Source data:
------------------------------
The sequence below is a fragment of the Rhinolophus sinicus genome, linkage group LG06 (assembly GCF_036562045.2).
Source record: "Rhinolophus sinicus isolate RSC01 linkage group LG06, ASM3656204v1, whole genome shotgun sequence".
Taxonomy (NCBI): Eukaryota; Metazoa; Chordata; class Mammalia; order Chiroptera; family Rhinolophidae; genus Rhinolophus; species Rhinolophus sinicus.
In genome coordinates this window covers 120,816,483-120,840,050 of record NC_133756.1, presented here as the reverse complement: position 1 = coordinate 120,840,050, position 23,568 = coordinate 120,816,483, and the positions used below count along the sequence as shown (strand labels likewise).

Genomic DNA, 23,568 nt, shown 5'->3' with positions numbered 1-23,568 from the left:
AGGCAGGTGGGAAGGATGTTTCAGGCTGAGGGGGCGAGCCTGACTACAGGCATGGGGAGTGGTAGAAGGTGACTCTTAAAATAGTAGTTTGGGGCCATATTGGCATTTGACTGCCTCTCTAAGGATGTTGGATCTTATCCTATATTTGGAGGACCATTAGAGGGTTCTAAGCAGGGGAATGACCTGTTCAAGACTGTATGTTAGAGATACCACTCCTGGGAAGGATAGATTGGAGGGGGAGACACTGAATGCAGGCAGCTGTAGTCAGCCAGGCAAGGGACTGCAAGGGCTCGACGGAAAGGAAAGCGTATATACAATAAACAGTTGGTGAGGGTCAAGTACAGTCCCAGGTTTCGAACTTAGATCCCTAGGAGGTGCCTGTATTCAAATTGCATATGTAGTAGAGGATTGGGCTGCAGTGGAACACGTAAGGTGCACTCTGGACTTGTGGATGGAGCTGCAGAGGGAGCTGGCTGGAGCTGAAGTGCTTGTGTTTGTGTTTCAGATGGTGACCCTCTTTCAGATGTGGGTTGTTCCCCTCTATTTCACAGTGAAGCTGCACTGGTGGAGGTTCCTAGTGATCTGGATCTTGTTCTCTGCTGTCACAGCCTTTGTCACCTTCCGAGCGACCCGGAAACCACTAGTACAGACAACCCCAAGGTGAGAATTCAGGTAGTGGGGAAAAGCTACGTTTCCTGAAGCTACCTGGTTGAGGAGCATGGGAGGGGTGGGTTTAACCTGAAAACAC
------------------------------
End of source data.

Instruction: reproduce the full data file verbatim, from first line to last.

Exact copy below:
The sequence below is a fragment of the Rhinolophus sinicus genome, linkage group LG06 (assembly GCF_036562045.2).
Source record: "Rhinolophus sinicus isolate RSC01 linkage group LG06, ASM3656204v1, whole genome shotgun sequence".
Taxonomy (NCBI): Eukaryota; Metazoa; Chordata; class Mammalia; order Chiroptera; family Rhinolophidae; genus Rhinolophus; species Rhinolophus sinicus.
In genome coordinates this window covers 120,816,483-120,840,050 of record NC_133756.1, presented here as the reverse complement: position 1 = coordinate 120,840,050, position 23,568 = coordinate 120,816,483, and the positions used below count along the sequence as shown (strand labels likewise).

Genomic DNA, 23,568 nt, shown 5'->3' with positions numbered 1-23,568 from the left:
AGGCAGGTGGGAAGGATGTTTCAGGCTGAGGGGGCGAGCCTGACTACAGGCATGGGGAGTGGTAGAAGGTGACTCTTAAAATAGTAGTTTGGGGCCATATTGGCATTTGACTGCCTCTCTAAGGATGTTGGATCTTATCCTATATTTGGAGGACCATTAGAGGGTTCTAAGCAGGGGAATGACCTGTTCAAGACTGTATGTTAGAGATACCACTCCTGGGAAGGATAGATTGGAGGGGGAGACACTGAATGCAGGCAGCTGTAGTCAGCCAGGCAAGGGACTGCAAGGGCTCGACGGAAAGGAAAGCGTATATACAATAAACAGTTGGTGAGGGTCAAGTACAGTCCCAGGTTTCGAACTTAGATCCCTAGGAGGTGCCTGTATTCAAATTGCATATGTAGTAGAGGATTGGGCTGCAGTGGAACACGTAAGGTGCACTCTGGACTTGTGGATGGAGCTGCAGAGGGAGCTGGCTGGAGCTGAAGTGCTTGTGTTTGTGTTTCAGATGGTGACCCTCTTTCAGATGTGGGTTGTTCCCCTCTATTTCACAGTGAAGCTGCACTGGTGGAGGTTCCTAGTGATCTGGATCTTGTTCTCTGCTGTCACAGCCTTTGTCACCTTCCGAGCGACCCGGAAACCACTAGTACAGACAACCCCAAGGTGAGAATTCAGGTAGTGGGGAAAAGCTACGTTTCCTGAAGCTACCTGGTTGAGGAGCATGGGAGGGGTGGGTTTAACCTGAAAACAC